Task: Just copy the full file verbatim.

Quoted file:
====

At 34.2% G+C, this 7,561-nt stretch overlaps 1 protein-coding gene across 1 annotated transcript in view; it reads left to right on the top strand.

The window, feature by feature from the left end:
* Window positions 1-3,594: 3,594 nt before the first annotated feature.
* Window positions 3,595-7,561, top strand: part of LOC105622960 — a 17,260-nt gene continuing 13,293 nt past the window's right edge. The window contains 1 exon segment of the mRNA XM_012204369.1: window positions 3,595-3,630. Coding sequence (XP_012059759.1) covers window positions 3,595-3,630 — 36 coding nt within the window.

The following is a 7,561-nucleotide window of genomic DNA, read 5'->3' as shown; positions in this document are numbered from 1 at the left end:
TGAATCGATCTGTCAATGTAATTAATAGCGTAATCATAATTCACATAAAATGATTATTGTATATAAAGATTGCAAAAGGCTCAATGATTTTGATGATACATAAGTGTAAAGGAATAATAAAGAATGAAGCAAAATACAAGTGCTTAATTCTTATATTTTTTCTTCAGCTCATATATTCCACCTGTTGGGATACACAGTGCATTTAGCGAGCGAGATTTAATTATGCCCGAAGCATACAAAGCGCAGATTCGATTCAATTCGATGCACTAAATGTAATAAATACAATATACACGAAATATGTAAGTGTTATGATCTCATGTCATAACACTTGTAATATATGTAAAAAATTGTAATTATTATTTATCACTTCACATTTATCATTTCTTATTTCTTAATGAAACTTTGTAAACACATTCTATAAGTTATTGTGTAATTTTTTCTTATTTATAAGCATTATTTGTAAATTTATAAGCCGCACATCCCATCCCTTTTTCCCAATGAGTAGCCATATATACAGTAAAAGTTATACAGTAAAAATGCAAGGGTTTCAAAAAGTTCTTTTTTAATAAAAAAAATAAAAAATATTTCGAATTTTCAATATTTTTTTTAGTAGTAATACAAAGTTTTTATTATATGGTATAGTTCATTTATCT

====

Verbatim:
At 34.2% G+C, this 7,561-nt stretch overlaps 1 protein-coding gene across 1 annotated transcript in view; it reads left to right on the top strand.

The window, feature by feature from the left end:
* Window positions 1-3,594: 3,594 nt before the first annotated feature.
* Window positions 3,595-7,561, top strand: part of LOC105622960 — a 17,260-nt gene continuing 13,293 nt past the window's right edge. The window contains 1 exon segment of the mRNA XM_012204369.1: window positions 3,595-3,630. Coding sequence (XP_012059759.1) covers window positions 3,595-3,630 — 36 coding nt within the window.

The following is a 7,561-nucleotide window of genomic DNA, read 5'->3' as shown; positions in this document are numbered from 1 at the left end:
TGAATCGATCTGTCAATGTAATTAATAGCGTAATCATAATTCACATAAAATGATTATTGTATATAAAGATTGCAAAAGGCTCAATGATTTTGATGATACATAAGTGTAAAGGAATAATAAAGAATGAAGCAAAATACAAGTGCTTAATTCTTATATTTTTTCTTCAGCTCATATATTCCACCTGTTGGGATACACAGTGCATTTAGCGAGCGAGATTTAATTATGCCCGAAGCATACAAAGCGCAGATTCGATTCAATTCGATGCACTAAATGTAATAAATACAATATACACGAAATATGTAAGTGTTATGATCTCATGTCATAACACTTGTAATATATGTAAAAAATTGTAATTATTATTTATCACTTCACATTTATCATTTCTTATTTCTTAATGAAACTTTGTAAACACATTCTATAAGTTATTGTGTAATTTTTTCTTATTTATAAGCATTATTTGTAAATTTATAAGCCGCACATCCCATCCCTTTTTCCCAATGAGTAGCCATATATACAGTAAAAGTTATACAGTAAAAATGCAAGGGTTTCAAAAAGTTCTTTTTTAATAAAAAAAATAAAAAATATTTCGAATTTTCAATATTTTTTTTAGTAGTAATACAAAGTTTTTATTATATGGTATAGTTCATTTATCT